The Asian/American (AS/AM) genotype of dengue virus type 2 (DENV-2) has been evolving in the Americas over the last 30 years, leading to several waves of dengue epidemics and to the emergence of different viral lineages in the region. In this study, we investigate the spatiotemporal dissemination pattern of the DENV-2 lineages at a regional level. We applied phylogenetic and phylogeographic analytical methods to a comprehensive data set of 582 DENV-2 E gene sequences of the AS/AM genotype isolated from 29 different American countries over a period of 30 years (1983 to 2012). Our study reveals that genetic diversity of DENV-2 AS/AM genotype circulating in the Americas mainly resulted from one single founder event and can be organized in at least four major lineages (I to IV), which emerged in the Caribbean region at the early 1980s and then spread and die out with different dynamics. Lineages I and II dominate the epidemics in the Caribbean region during the 1980s and early 1990 s, lineage III becomes the prevalent DENV-2 one in the Caribbean and South America during the 1990 s, whereas lineage IV dominates the epidemics in South and Central America during the 2000s. Suriname and Guyana seem to represent important entry points for DENV-2 from the Lesser Antilles to South America, whereas Venezuela, Brazil and Nicaragua were pointed as the main secondary hubs of dissemination to other mainland countries. Our study also indicates that DENV-2 AS/AM genotype was disseminated within South America following two main routes. The first route hits Venezuela and the western side of the Andes, while the second route mainly hits Brazil and the eastern side of the Andes. The phenomenon of DENV-2 lineage replacement across successive epidemic outbreaks was a common characteristic in all American countries, although the timing of lineage replacements greatly vary across locations.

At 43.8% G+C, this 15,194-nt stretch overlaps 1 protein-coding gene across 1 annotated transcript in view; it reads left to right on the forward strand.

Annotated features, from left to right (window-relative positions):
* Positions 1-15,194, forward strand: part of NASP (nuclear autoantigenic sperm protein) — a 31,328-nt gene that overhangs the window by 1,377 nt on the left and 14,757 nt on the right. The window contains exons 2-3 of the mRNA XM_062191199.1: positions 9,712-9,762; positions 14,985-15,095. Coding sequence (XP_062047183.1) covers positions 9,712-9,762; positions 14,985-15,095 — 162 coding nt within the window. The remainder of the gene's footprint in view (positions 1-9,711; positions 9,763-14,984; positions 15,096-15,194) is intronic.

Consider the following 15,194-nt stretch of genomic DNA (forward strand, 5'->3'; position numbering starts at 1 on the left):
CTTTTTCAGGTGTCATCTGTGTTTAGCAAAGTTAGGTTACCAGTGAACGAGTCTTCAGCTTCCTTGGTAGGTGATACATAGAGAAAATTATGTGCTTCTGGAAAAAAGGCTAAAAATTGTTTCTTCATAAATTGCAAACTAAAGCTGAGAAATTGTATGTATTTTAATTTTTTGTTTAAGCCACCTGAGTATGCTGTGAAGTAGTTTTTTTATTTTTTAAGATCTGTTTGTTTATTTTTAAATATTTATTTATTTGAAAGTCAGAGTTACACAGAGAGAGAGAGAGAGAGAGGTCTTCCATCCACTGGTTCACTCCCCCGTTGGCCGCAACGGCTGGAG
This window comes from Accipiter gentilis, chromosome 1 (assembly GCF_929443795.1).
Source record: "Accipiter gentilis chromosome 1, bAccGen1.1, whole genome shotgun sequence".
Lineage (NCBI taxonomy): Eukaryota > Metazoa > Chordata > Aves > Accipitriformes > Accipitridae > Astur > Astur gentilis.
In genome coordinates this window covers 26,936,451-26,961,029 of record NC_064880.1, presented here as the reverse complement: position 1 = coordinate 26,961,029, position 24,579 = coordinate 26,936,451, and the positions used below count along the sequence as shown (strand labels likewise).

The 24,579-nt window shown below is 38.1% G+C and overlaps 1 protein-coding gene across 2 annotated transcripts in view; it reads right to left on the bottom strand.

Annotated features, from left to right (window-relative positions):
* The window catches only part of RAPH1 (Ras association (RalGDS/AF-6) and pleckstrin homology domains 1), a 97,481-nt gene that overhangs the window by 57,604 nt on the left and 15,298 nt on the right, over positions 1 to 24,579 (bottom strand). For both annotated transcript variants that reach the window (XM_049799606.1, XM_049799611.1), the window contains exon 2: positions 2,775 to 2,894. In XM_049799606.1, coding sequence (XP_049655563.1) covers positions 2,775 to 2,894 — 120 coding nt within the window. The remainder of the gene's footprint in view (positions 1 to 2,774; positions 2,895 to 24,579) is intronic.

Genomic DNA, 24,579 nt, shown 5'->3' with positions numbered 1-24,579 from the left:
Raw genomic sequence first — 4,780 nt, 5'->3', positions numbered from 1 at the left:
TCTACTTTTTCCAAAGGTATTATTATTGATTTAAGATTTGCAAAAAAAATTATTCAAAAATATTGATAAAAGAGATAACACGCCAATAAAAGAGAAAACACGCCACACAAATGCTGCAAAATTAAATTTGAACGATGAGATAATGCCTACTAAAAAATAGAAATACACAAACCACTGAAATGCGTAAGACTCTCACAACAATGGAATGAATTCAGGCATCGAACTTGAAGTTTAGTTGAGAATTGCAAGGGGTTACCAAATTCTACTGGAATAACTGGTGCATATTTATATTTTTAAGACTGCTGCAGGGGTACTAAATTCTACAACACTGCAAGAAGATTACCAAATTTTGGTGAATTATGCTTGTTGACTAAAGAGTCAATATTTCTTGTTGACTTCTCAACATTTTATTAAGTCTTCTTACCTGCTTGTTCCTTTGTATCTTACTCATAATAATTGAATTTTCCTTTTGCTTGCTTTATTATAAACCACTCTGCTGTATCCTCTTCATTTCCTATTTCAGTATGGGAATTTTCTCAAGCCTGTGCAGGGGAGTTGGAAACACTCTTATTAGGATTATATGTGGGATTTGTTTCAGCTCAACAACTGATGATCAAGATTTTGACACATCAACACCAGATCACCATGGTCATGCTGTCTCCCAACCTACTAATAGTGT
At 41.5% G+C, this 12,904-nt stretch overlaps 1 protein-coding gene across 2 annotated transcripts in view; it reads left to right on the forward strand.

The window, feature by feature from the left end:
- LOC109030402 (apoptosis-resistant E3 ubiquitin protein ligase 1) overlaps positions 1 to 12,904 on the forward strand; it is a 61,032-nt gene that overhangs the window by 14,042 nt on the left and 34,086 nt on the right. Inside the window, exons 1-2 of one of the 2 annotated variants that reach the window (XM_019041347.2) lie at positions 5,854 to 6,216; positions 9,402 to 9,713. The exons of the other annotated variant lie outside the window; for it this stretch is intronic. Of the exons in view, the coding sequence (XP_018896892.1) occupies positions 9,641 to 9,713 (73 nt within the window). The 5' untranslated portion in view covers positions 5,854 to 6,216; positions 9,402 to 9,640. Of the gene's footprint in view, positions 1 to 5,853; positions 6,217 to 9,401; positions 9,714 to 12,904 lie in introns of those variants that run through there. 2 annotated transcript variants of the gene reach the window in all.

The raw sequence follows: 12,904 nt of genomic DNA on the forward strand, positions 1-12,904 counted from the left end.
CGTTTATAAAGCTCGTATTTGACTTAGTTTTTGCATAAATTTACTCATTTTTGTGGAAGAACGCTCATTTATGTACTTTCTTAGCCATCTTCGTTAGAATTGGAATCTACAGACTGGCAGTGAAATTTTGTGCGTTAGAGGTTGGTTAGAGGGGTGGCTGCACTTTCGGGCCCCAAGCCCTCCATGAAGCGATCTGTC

Sylvatic yellow fever (SYF) is enzootic in Brazil, causing periodic outbreaks in humans living near forest borders or in rural areas. In this study, the cycling patterns of this arbovirosis were analyzed.
Foot-and-mouth disease virus (FMDV) is the causative agent of the most important disease of domestic cattle, foot-and-mouth disease. In Ecuador, FMDV is maintained at an endemic state, with sporadic outbreaks. To unravel the tempo and mode of FMDV spread within the country we conducted a Bayesian phylogeographic analysis using a continuous time Markov chain (CTMC) to model the diffusion of FMDV between Ecuadorian provinces. We implement this framework through Markov chain Monte Carlo available in the BEAST package to study 90 FMDV serotype O isolates from 17 provinces in the period 2002-2010. The Bayesian approach also allowed us to test hypotheses on the mechanisms of viral spread by incorporating environmental and epidemiological data in our prior distributions and perform Bayesian model selection. Our analyses suggest an intense flow of viral strains throughout the country that is possibly coupled to animal movements and ecological factors, since most of inferred viral spread routes were in Coast and Highland regions. Moreover, our results suggest that both short- and long-range spread occur within Ecuador. The province of Esmeraldas, in the border with Colombia and where most animal commerce is done, was found to be the most probable origin of the circulating strains, pointing to a transboundary behavior of FMDV in South America. These findings suggest that uncontrolled animal movements can create a favorable environment for FMDV maintenance and pose a serious threat to control programmes. Also, we show that phylogeographic modeling can be a powerful tool in unraveling the spatial dynamics of viruses and potentially in controlling the spread of these pathogens.
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